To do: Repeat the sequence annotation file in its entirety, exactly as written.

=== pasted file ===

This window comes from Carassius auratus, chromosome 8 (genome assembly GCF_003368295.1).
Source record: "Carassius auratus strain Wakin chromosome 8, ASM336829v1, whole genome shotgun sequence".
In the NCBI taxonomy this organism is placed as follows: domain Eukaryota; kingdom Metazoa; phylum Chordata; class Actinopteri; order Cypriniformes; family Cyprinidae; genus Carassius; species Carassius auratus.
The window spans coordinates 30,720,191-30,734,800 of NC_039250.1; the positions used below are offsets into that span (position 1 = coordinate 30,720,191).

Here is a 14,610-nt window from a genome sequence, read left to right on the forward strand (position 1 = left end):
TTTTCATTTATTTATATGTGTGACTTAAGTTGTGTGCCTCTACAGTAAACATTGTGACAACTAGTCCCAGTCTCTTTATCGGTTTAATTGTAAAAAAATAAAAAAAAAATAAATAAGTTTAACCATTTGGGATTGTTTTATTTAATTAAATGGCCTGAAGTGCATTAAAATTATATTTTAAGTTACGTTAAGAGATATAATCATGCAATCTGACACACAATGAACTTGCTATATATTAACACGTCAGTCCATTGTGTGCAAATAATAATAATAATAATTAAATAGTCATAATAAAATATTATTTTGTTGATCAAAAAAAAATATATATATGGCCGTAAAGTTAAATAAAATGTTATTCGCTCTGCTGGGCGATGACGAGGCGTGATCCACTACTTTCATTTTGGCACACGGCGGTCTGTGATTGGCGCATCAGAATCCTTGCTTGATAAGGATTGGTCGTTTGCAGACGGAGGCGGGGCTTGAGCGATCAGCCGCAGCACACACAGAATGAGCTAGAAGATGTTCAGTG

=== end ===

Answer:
This window comes from Carassius auratus, chromosome 8 (genome assembly GCF_003368295.1).
Source record: "Carassius auratus strain Wakin chromosome 8, ASM336829v1, whole genome shotgun sequence".
In the NCBI taxonomy this organism is placed as follows: domain Eukaryota; kingdom Metazoa; phylum Chordata; class Actinopteri; order Cypriniformes; family Cyprinidae; genus Carassius; species Carassius auratus.
The window spans coordinates 30,720,191-30,734,800 of NC_039250.1; the positions used below are offsets into that span (position 1 = coordinate 30,720,191).

Here is a 14,610-nt window from a genome sequence, read left to right on the forward strand (position 1 = left end):
TTTTCATTTATTTATATGTGTGACTTAAGTTGTGTGCCTCTACAGTAAACATTGTGACAACTAGTCCCAGTCTCTTTATCGGTTTAATTGTAAAAAAATAAAAAAAAAATAAATAAGTTTAACCATTTGGGATTGTTTTATTTAATTAAATGGCCTGAAGTGCATTAAAATTATATTTTAAGTTACGTTAAGAGATATAATCATGCAATCTGACACACAATGAACTTGCTATATATTAACACGTCAGTCCATTGTGTGCAAATAATAATAATAATAATTAAATAGTCATAATAAAATATTATTTTGTTGATCAAAAAAAAATATATATATGGCCGTAAAGTTAAATAAAATGTTATTCGCTCTGCTGGGCGATGACGAGGCGTGATCCACTACTTTCATTTTGGCACACGGCGGTCTGTGATTGGCGCATCAGAATCCTTGCTTGATAAGGATTGGTCGTTTGCAGACGGAGGCGGGGCTTGAGCGATCAGCCGCAGCACACACAGAATGAGCTAGAAGATGTTCAGTG